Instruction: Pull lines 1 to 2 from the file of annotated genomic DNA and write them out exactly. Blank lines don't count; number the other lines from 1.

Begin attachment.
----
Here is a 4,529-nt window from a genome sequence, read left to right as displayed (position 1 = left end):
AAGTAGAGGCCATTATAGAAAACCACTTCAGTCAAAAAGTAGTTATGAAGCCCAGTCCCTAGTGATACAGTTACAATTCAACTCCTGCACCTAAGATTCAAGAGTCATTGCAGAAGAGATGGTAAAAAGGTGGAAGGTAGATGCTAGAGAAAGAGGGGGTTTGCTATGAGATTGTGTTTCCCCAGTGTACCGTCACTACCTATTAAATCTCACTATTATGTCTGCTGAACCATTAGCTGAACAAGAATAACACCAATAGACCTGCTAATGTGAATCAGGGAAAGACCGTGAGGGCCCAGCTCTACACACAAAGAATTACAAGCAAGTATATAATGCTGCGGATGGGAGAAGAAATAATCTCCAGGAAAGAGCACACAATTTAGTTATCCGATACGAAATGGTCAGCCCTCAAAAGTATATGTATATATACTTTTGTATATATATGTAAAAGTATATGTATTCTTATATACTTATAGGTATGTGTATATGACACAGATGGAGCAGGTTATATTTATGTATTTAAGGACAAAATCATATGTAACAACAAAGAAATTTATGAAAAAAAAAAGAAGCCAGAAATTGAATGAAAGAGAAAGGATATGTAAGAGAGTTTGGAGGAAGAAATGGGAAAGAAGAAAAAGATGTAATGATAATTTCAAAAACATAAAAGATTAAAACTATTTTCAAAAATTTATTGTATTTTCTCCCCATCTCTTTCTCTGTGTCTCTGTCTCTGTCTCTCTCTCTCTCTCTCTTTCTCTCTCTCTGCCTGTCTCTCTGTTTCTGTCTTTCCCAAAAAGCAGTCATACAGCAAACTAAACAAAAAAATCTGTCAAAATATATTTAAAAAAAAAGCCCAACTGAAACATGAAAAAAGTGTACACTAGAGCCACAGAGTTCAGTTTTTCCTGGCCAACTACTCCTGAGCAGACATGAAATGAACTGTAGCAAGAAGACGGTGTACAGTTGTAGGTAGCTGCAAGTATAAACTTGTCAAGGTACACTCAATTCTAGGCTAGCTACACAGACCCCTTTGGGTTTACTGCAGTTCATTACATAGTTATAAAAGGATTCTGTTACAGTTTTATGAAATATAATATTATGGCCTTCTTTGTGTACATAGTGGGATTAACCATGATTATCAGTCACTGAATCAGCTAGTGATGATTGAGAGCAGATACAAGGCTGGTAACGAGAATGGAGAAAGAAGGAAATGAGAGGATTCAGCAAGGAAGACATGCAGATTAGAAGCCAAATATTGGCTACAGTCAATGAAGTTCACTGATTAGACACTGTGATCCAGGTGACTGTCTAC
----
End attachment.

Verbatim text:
Here is a 4,529-nt window from a genome sequence, read left to right as displayed (position 1 = left end):
AAGTAGAGGCCATTATAGAAAACCACTTCAGTCAAAAAGTAGTTATGAAGCCCAGTCCCTAGTGATACAGTTACAATTCAACTCCTGCACCTAAGATTCAAGAGTCATTGCAGAAGAGATGGTAAAAAGGTGGAAGGTAGATGCTAGAGAAAGAGGGGGTTTGCTATGAGATTGTGTTTCCCCAGTGTACCGTCACTACCTATTAAATCTCACTATTATGTCTGCTGAACCATTAGCTGAACAAGAATAACACCAATAGACCTGCTAATGTGAATCAGGGAAAGACCGTGAGGGCCCAGCTCTACACACAAAGAATTACAAGCAAGTATATAATGCTGCGGATGGGAGAAGAAATAATCTCCAGGAAAGAGCACACAATTTAGTTATCCGATACGAAATGGTCAGCCCTCAAAAGTATATGTATATATACTTTTGTATATATATGTAAAAGTATATGTATTCTTATATACTTATAGGTATGTGTATATGACACAGATGGAGCAGGTTATATTTATGTATTTAAGGACAAAATCATATGTAACAACAAAGAAATTTATGAAAAAAAAAAGAAGCCAGAAATTGAATGAAAGAGAAAGGATATGTAAGAGAGTTTGGAGGAAGAAATGGGAAAGAAGAAAAAGATGTAATGATAATTTCAAAAACATAAAAGATTAAAACTATTTTCAAAAATTTATTGTATTTTCTCCCCATCTCTTTCTCTGTGTCTCTGTCTCTGTCTCTCTCTCTCTCTCTCTTTCTCTCTCTCTGCCTGTCTCTCTGTTTCTGTCTTTCCCAAAAAGCAGTCATACAGCAAACTAAACAAAAAAATCTGTCAAAATATATTTAAAAAAAAAGCCCAACTGAAACATGAAAAAAGTGTACACTAGAGCCACAGAGTTCAGTTTTTCCTGGCCAACTACTCCTGAGCAGACATGAAATGAACTGTAGCAAGAAGACGGTGTACAGTTGTAGGTAGCTGCAAGTATAAACTTGTCAAGGTACACTCAATTCTAGGCTAGCTACACAGACCCCTTTGGGTTTACTGCAGTTCATTACATAGTTATAAAAGGATTCTGTTACAGTTTTATGAAATATAATATTATGGCCTTCTTTGTGTACATAGTGGGATTAACCATGATTATCAGTCACTGAATCAGCTAGTGATGATTGAGAGCAGATACAAGGCTGGTAACGAGAATGGAGAAAGAAGGAAATGAGAGGATTCAGCAAGGAAGACATGCAGATTAGAAGCCAAATATTGGCTACAGTCAATGAAGTTCACTGATTAGACACTGTGATCCAGGTGACTGTCTAC